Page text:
I don't know if anyone reads this blog and after a three month hiatus I'm sure some have given up on it. All I can say is that it's been a busy summer and I hope to get back to it now. Speaking of getting around to things, I just got around to finally reading the Kingdom Come mini-series published by DC comics in 1996. I've owned half the series that long and tracked down the additional back issues a couple of years ago. I finally read the whole series in a couple of sittings.
Most fans, according to reviews I've read, seem to either love or hate Kingdom Come. I happened to love it since I am so retro and there is a lot here for a retro fan to enjoy. If you've read this blog for any length of time then you know that for many years I have grieved the loss of the original Justice Society of America who were revived as residents of Earth Two in the 60s and 70s when we saw annual JLA/JSA crossovers in the pages of Justice League of America.
The JSA really got the shaft in the aftermath of Crisis on Infinite Earths since the multiverse was merged into one earth and the Golden Age Superman and Batman were retconned out of existence. But I loved the idea of an alternate earth where the heroes in mainstream continuity had older and more experienced dopplegangers in another universe. I enjoyed imagining the possible futures of the more modern incarnations of DC heroes.
One of my favorites was the older, graying-around-the-temples Superman of the Golden Age. The closest DC has come to filling the vacuum left by this character was the Superman in Kingdom Come. Here is an elseworlds story outside mainline DC continuity. It's a possible future of the DC heroes who in this series are older than their mainline counterparts. The big three, Batman, Superman, and Wonder Woman are all older in this reality, retired from public life, and a new generation of metahumans now roam the earth, but their brand of justice is vigilantism. They make a big mess of things leading the big three out of retirement to make sure the lawless metahumans are stopped before things get worse. Heroes remaining committed to the original ideals of the "never ending battle" are recruited to help the big three.
So other than older dopplegangers including a Superman who resembles the Golden Age hero, what did I like about Kingdom Come? Well, first that it was drawn (painted) by Alex Ross who is one of my favorite artists. Now that he works for Dynamite Entertainment he does a lot of plotting and covers, but I miss his interior art work. But I love Alex Ross because his characters always look so real. While not an extremely educated critique, that is, in a nutshell, what I love about Ross. From every fold in the clothing to the wrinkles on the facial expressions, I just love Alex Ross' work. It's no secret that Ross is often inspired by real (and imaginary) people for crowd scenes and such. But I suppose that an artist has to get his inspiration from somewhere.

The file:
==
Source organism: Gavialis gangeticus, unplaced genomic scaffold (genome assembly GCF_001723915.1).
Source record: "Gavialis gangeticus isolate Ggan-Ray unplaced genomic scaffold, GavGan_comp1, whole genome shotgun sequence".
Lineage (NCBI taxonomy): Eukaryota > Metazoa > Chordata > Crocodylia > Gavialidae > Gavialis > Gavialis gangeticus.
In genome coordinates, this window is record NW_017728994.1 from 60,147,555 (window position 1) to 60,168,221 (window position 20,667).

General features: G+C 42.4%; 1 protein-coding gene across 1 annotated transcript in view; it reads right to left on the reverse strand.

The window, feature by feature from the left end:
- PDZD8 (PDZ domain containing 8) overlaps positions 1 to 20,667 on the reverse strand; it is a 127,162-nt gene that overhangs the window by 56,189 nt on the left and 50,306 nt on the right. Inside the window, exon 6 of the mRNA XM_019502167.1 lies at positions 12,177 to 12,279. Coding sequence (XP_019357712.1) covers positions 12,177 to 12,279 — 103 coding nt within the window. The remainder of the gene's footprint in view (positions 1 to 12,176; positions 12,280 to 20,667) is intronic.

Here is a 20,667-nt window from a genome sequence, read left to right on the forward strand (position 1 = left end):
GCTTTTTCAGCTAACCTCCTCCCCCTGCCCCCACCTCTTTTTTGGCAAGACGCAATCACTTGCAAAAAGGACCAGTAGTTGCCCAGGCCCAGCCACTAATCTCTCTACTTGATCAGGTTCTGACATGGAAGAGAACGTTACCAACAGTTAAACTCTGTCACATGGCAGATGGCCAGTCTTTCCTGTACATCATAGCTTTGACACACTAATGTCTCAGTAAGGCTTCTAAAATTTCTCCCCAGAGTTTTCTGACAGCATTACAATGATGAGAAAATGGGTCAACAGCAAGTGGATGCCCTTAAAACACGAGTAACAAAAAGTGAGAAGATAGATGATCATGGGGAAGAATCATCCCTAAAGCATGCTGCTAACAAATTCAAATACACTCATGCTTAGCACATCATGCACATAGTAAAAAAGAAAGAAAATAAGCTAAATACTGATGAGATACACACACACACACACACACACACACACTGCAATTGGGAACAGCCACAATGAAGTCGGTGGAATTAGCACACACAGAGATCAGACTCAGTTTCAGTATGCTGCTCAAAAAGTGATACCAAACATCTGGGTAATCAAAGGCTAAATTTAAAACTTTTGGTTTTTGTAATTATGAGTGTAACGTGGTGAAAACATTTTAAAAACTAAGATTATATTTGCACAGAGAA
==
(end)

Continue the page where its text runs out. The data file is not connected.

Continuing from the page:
So there is no telling who will be making a cameo in a Ross production. But on my first reading through Kingdom Come I was so caught up in the big picture of the story that I missed a lot of the cameos. After reading the wikipedia article on Kingdom Come, I went back through and looked for all the characters I missed. It was like hunting for Waldo of the Where's Waldo fame, but I think I found most of the "hidden" characters. Here are the ones that most interested me:
- The Gotham street gang stopped by Bat-robots in issue one bear enough resemblance to Fat Albert and the Cosby Kids to be their Kingdom Come dopplegangers. The Fat Albert of this universe has obviously failed to be the moral influence of the Albert we all know and love.
- In the second issue Phil Sheldon, identified by the eye-glasses and eye-patch combination, appears at the Justice League news conference. He was the narrator in Ross' Marvels over at the other company.
- The second issue nightclub scene has a lot of cameos. These include Ross' nod to retro music with lookalikes of Tommy and the Acid Queen from Tommy and the Village People. By the third issue a colorfully clad group of young men at a Justice League meeting bear striking resemblances to The Monkees. Also on hand are robotic members of Sgt. Pepper's Lonely Hearts Club Band. A character named King Marvel looks like a blend of Captain Marvel, Jr. and Elvis Presley, which is fitting since I hear that Elvis' hairstyle was influenced by Cap, Jr., a childhood hero of the king of rock and roll. I can only guess if that's where Elvis got the idea for the capes, but I notice that King Marvel's cape looks like one Elvis would have worn. In the KC reality I think it was the King who influenced the Captain.
- Also at the nightclub are Zan of the Wonder Twins as a waiter and Marvin, both from the Super Friends 70s TV series. I also managed to spot the Shadow, Sherlock Holmes, and Rorschach.
- Carrie Kelly from Dark Knight Returns waits tables at Planet Krypton.
- I understand that the epilogue of the graphic novel version includes cameos of Alex Ross, Mark Waid, and even Stan Lee. But I don't have the graphic novel version.
Those are the cameos that grabbed my attention. In my next post I'll write about the subsequent influence of Kingdom Come on the mainline DC continuity and especially on the JSA.